Re: [Patient] [saag] Internet Draft posted as requested -

Paul Wouters <paul@nohats.ca> Mon, 18 December 2017 19:15 UTC

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Date: Mon, 18 Dec 2017 14:15:07 -0500 (EST)
From: Paul Wouters <paul@nohats.ca>
To: Stephen Farrell <stephen.farrell@cs.tcd.ie>
cc: "patient@ietf.org" <patient@ietf.org>, "saag@ietf.org" <saag@ietf.org>
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Subject: Re: [Patient] [saag] Internet Draft posted as requested -
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On Mon, 18 Dec 2017, Stephen Farrell wrote:

> If the proponents of these mitm schemes honestly and openly
> faced up to such issues and argued for another decades-long
> arms-race and acknowledged the downsides (e.g. assisting
> censorship, breaking all sorts of application assumptions,
> and enabling pervasive monitoring) of mitm'ing https and/or
> tls then that at least would be credible. It'd still be a bad
> plan, but at least one for which we could discuss the technical
> (de)merits and not have to deal with the nonsense claims such
> at the one we both noted above.

If we did an use-cases document for this, to seperate the technical
aspects from the business aspects, the first item I would insist on
would be:

- Protection service MUST NOT be in the possession of any private
   key material that will allow it to impersonate the client identity
   to a remove server. If a client wants to delegate this responsibility,
   it MUST be able to communicate this to the server and the server MUST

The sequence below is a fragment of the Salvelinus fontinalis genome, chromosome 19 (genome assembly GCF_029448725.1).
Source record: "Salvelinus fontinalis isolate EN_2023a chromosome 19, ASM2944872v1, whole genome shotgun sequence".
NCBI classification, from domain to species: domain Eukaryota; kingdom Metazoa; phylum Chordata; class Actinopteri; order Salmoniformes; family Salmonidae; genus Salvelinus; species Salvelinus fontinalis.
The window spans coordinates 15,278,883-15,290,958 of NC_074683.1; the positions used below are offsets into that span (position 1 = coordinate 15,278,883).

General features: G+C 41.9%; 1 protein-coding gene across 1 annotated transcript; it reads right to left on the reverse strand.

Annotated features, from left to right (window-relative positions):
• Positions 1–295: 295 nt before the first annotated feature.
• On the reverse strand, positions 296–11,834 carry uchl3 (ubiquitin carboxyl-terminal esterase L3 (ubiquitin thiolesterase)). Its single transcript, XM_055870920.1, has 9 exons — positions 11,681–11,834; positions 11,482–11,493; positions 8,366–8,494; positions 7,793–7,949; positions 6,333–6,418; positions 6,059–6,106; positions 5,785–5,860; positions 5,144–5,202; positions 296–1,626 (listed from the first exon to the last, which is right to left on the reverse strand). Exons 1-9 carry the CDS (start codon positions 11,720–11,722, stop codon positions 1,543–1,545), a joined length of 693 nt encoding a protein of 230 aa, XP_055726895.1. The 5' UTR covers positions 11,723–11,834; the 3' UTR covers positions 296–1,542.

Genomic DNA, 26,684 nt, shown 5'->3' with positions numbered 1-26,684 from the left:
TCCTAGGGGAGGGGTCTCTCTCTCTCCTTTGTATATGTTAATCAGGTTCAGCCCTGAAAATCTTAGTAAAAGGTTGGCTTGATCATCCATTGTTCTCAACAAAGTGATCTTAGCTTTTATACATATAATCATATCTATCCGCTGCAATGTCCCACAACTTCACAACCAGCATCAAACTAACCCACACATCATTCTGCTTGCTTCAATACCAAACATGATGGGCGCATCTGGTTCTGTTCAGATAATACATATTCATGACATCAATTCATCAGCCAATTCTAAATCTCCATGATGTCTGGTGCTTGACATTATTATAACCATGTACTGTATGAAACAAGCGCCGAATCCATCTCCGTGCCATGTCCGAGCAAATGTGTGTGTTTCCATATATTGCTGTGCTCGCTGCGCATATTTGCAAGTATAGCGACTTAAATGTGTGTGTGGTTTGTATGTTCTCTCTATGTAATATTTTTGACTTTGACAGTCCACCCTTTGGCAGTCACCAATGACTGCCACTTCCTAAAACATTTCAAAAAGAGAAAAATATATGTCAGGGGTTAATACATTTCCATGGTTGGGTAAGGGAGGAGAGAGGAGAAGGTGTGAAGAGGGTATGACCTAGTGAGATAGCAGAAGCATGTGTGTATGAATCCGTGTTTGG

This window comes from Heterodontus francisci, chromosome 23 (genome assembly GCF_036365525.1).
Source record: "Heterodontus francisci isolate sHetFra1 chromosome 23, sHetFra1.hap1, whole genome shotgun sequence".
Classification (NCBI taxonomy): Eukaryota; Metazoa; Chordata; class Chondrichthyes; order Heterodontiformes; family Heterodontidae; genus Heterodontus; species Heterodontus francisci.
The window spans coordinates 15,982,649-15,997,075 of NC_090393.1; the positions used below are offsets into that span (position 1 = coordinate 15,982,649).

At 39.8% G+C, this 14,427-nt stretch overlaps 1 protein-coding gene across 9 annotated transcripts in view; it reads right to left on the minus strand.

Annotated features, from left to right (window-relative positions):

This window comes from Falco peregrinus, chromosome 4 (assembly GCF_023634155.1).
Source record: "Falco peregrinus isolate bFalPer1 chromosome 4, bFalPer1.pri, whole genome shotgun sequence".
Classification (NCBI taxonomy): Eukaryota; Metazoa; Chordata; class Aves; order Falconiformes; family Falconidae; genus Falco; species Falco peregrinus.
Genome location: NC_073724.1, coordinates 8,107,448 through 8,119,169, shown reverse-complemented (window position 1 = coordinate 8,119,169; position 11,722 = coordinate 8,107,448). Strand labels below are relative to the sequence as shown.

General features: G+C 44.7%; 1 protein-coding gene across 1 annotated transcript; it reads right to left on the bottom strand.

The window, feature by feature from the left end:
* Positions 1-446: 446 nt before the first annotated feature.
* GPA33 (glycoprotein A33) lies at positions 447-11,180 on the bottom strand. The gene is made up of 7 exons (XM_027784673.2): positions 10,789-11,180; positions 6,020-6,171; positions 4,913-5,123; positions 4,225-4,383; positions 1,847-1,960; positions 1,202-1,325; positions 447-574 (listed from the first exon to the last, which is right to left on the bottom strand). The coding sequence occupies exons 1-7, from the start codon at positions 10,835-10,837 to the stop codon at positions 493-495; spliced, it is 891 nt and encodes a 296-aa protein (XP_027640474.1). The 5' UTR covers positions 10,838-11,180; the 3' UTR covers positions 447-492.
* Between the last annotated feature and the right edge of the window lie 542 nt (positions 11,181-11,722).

be able to deny such a request (upon which the client may decide to
   close the connection)

The problem here is that providers of these services don't want to double
the traffic load where the client decrypts then forwards for blessing.
But simply insisting that decryption has to move to the network service
isn't going to work.

Another way to accomplish this would be to have signed web pages,
so clients could send hashes for verification. But in today's dynamic
web that is also pretty problematic and would require major changes.
Of course it has the benefit of the provider not even being able to
read the users content.

The IETF discussion should not center around the business model, but
should center around designing (or not) a useful new protocol or
existing protocol modification that addresses a well defined issue.
Instead, I hear about desires and potential business models and how
some of our new technology has affected existing business models.

I also detect a culture clash where I see a lot of praise to proponents
and opponents without technical backing. At the IETF, we try to
reach consensus based on technical merit, for example by stating you
agree or disagree with certain items and why, and don't do "me too"
messages to get a count.

Paul